Al Harris is one many question marks at cornerback.

Much has been made of the games the Green Bay Packers lost to the Minnesota Vikings and Pittsburgh Steelers, as well as the playoff loss to the Arizona Cardinals, last season.

The main culprit in those losses was the Packers’ pass coverage, or lack thereof.

The Packers could have improved the area in the offseason by looking at the cornerback position and, to some extent, the outside linebacker position, where a quality pass rusher opposite Clay Matthews would have covered up some deficiencies in the secondary.

More than a few observers listed cornerback and/or outside linebacker as the team’s biggest offseason needs.

And so, the Packers did pretty much nothing to address either position in the offseason. Typical Ted Thompson.

Pretty simply, the Packers have a lot of question marks at the aforementioned positions, specifically at cornerback.

Charles Woodson had a career year in 2009, but it would be hard to envision him duplicating that success at 33. Meanwhile, the Packers’ other starter, Al Harris, is coming off major reconstructive knee surgery and is 35.

Tramon Williams, who stepped in for Harris, has shown a propensity for making big plays and for giving them up (as well as holding penalties). And then there’s Jarrett Bush, who needs no introduction.

Beyond that, the Packers have relative unknowns. Brandon Underwood showed continuous improvement in his rookie season, but still has a ways to go to be a solid NFL corner. Pat Lee, a former second-round pick, has gone on injured reserve each of two seasons with the Packers. Finally, Josh Bell, who was an in-season pickup in 2009, reminded people more of Jarrett Bush than Charles Woodson.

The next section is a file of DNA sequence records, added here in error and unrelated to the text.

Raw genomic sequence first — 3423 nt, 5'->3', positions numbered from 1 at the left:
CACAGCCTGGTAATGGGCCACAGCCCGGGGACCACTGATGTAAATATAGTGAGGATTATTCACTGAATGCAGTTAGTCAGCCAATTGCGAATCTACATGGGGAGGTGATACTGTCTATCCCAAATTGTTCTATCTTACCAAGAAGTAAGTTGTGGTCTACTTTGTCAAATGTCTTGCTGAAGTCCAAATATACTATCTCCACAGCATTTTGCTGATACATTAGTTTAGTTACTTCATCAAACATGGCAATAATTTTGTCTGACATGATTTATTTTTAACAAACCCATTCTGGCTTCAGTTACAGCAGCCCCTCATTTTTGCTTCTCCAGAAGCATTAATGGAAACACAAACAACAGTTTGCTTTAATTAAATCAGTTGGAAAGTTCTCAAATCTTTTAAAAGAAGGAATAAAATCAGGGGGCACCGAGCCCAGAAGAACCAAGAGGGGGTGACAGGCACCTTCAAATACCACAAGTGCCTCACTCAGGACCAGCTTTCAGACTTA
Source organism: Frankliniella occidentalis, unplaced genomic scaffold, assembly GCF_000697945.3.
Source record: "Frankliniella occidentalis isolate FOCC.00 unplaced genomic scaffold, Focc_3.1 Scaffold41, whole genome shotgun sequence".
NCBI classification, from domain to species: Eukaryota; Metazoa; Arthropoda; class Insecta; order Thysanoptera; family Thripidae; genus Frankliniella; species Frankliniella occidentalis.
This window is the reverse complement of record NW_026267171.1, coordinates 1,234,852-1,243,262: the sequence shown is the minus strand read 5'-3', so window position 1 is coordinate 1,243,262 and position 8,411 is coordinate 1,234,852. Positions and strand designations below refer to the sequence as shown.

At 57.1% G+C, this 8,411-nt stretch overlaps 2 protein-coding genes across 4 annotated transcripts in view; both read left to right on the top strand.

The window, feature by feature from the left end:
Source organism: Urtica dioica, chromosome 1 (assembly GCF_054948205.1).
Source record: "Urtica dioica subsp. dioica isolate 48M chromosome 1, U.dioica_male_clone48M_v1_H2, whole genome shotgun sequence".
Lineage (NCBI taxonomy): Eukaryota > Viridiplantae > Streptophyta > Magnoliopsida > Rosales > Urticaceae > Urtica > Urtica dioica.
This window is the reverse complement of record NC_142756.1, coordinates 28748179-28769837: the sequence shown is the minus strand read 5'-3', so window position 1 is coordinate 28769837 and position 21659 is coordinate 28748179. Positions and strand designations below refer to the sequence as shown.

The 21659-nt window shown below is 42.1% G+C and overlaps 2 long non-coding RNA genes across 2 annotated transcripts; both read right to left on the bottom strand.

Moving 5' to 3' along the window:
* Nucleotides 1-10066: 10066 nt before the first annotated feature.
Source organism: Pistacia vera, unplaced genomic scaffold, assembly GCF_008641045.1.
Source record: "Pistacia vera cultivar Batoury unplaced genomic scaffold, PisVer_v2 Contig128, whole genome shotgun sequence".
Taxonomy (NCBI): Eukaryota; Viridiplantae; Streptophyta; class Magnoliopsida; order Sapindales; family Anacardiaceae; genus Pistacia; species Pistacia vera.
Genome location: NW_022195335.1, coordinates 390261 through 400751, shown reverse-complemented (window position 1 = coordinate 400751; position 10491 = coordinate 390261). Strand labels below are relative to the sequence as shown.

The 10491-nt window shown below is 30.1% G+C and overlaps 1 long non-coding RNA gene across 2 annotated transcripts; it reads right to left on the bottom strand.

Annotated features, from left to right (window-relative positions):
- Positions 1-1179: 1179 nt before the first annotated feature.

Clearly, a lot of things have to go right — something that rarely happens in the NFL — for the Packers to have a stout pass defense in 2010. It’s the precise reason that has Football Outsiders predicting the Packers will have to win a lot of shootouts in 2010.

The Packers have legitimate Super Bowl aspirations, but the team has serious potential for a disaster with its cornerbacks. Any contribution from Harris will be a bonus, and the Packers cannot assume that Woodson will either remain healthy or reach last year’s level. Unless Williams and Bush take major strides forward, the Packers will have to win a lot of shootouts.

The game plan for beating the Packers was established last season by the likes of Brett Favre, Ben Roethlisberger and Kurt Warner. It would be naive to think the rest of the league didn’t take notice.

While the Packers obviously have a lot of talent, the NFC North looks to be improved as well. With offensive coordinator Mike Martz, who masterminded the St. Louis Rams “Greatest Show on Turf” offense, Chicago Bears’ quarterback Jay Cutler is bound to be flinging the ball all over the field. In Detroit, Lions’ quarterback Matthew Stafford, who was solid as a rookie, will continue to improve. And we know what Favre did last season.

If the Packers’ offense can’t put up big points, the chic preseason favorite may be in for a long season.

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